Ohio Sportsman - Your Ohio Hunting and Fishing Resource banner

1 - 3 of 3 Posts

·
Registered
Joined
·
577 Posts
Discussion Starter #1
I am aware that at least a few of you guys have managed to make some out of state hunts from time to time, some even getting a shot at subspecies other than Easterns.

For those that fall in this category, which subspecies was the most difficult and why?

For those who have stuck closer to home in the Eastern range, what was the state, region or area that had the hardest birds to hunt and why?

I'll start.

Osceolas are a quiet bunch, difficult to pin down, but adding public land hunting pressure and you have a truly elusive bird. It is not uncommon even on successful hunts to never hear the bird. I remember whole seasons where I heard no more than 30 gobbles, and seeing any turkey, even a hen, was a truly momentous occassion. Compared to the relative frequency which I come across Easterns here in Ohio, even on the fringes of their territory, and the melodic ear candy that fills the morning air makes me all the more thankful for where I hunt now.

The terrain of cypress swamps and sandy pine flats makes for rigorous hiking and makes a perfect habitat for snakes, alligators and misquitos when hunting Osceolas. The trade off here in Ohio is the rolling nature of the hollers to the south and the open ag fields everywhere that you have to triple check before skirting. Of course we still have the bugs, and quite a few more ticks than Florida, as well as snakes the further south you go.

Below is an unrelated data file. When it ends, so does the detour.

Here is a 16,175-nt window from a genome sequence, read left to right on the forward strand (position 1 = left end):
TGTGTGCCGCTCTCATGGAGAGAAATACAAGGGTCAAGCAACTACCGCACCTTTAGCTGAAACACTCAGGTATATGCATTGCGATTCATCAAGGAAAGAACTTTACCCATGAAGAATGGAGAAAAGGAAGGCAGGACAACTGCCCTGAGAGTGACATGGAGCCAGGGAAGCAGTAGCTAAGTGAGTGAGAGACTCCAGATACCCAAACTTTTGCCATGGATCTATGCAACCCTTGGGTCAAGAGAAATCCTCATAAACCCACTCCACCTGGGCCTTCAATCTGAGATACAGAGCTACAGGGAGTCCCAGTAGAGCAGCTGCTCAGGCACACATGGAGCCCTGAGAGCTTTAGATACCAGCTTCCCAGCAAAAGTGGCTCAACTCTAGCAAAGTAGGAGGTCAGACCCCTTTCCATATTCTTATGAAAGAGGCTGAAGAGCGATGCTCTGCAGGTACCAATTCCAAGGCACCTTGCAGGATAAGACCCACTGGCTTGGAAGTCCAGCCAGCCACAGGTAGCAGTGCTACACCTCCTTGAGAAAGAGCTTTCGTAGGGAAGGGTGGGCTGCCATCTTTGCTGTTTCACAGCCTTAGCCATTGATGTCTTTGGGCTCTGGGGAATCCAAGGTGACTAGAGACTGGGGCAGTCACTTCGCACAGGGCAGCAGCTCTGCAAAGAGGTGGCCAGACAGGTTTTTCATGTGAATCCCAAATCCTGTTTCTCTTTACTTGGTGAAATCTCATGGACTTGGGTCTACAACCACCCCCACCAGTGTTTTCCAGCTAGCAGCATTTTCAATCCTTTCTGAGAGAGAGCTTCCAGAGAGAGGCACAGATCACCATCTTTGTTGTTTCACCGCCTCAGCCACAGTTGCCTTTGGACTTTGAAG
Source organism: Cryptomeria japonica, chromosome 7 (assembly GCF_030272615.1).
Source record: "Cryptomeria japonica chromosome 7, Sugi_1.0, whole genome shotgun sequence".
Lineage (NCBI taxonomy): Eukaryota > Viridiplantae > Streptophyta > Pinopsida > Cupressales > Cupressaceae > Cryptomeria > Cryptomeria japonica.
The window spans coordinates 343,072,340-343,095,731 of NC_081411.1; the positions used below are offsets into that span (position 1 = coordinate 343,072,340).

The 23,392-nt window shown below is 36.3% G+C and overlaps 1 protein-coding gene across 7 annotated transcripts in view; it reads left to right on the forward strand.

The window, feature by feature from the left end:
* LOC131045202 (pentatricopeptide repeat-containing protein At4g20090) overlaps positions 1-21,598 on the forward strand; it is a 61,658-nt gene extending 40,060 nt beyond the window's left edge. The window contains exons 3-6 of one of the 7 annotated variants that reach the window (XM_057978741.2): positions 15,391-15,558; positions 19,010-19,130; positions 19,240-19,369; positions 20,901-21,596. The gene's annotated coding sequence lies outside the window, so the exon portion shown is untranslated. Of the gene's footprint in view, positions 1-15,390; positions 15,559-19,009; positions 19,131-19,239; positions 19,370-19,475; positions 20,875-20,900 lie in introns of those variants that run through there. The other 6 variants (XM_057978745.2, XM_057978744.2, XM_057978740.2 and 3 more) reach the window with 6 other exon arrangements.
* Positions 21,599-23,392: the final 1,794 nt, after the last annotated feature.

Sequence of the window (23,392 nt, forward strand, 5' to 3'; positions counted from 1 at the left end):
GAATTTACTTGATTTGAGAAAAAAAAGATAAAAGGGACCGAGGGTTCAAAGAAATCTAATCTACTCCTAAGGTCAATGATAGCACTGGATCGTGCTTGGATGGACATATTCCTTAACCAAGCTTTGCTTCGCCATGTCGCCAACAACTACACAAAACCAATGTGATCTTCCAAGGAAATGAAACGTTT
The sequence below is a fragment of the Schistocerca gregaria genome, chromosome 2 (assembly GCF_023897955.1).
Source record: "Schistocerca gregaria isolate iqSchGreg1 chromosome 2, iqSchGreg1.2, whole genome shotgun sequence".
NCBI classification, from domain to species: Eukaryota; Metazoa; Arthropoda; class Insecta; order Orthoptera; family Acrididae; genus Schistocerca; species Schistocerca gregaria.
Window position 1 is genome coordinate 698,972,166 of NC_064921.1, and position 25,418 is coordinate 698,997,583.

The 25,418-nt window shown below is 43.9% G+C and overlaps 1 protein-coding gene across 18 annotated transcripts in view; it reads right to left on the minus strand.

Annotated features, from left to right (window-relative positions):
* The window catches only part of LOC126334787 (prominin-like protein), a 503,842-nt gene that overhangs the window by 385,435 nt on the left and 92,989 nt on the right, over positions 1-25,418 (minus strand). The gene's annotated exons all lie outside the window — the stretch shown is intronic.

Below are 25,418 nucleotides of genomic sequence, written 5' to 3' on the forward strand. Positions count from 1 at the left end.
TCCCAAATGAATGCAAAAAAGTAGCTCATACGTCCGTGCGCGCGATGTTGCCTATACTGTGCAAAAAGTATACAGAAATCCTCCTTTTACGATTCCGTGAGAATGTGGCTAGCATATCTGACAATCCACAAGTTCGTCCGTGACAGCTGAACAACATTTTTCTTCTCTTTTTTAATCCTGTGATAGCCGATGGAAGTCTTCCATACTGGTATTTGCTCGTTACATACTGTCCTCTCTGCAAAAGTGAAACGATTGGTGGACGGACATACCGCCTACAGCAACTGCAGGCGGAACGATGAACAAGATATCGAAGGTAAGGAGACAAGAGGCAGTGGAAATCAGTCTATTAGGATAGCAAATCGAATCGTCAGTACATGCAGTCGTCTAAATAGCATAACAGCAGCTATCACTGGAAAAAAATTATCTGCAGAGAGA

On the whole, I would say based soley on difficulty in locating and tracking birds by sound, the Osceola is the more difficult of the two. Of course, difficulty varies for each individual bird, and I have had some very good mornings and some very dull mornings chasing both birds.

Now, whats your toughest birds and where did they come from?
 

·
Registered
Joined
·
56 Posts
I would have to say the eastern turkey in the southern part like Alabama would be one of the hardest to kill. I have hunted Merriams and Rio Grandes and the Eastern is more difficult. I have never hunted the Osceola, but can imagine with the terrain they live in it would be quite the challenge. Pennsylvania isn't far off from becoming like the southern states. It seems to get tougher every year with less gobbling. I think Ohio is heading in that direction also, but a few years behind.

I can remember years ago going to Ohio and just driving the country roads in the mornings just to listen to them gobble. It was unreal the amount of birds and gobbling I would hear. I haven't been out in the last few years, but I noticed as the years went on it was changing.

Like they say I think we are shooting the gobble out of them. I hope we never come to a silent spring only time will tell. We can only thank the good Lord for another spring morning to be out there and enjoy His creation.----Good luck to you this spring and enjoy.
 

·
Registered
Joined
·
4,400 Posts
I can remember hunting Athens county in the mid 80s and you could slam the truck door and have birds shock gobble. Things sure have changed since then.
sam-r261 UP.Browser/6.2.3.8 (GUI) MMP/2.0
 
1 - 3 of 3 Posts
Top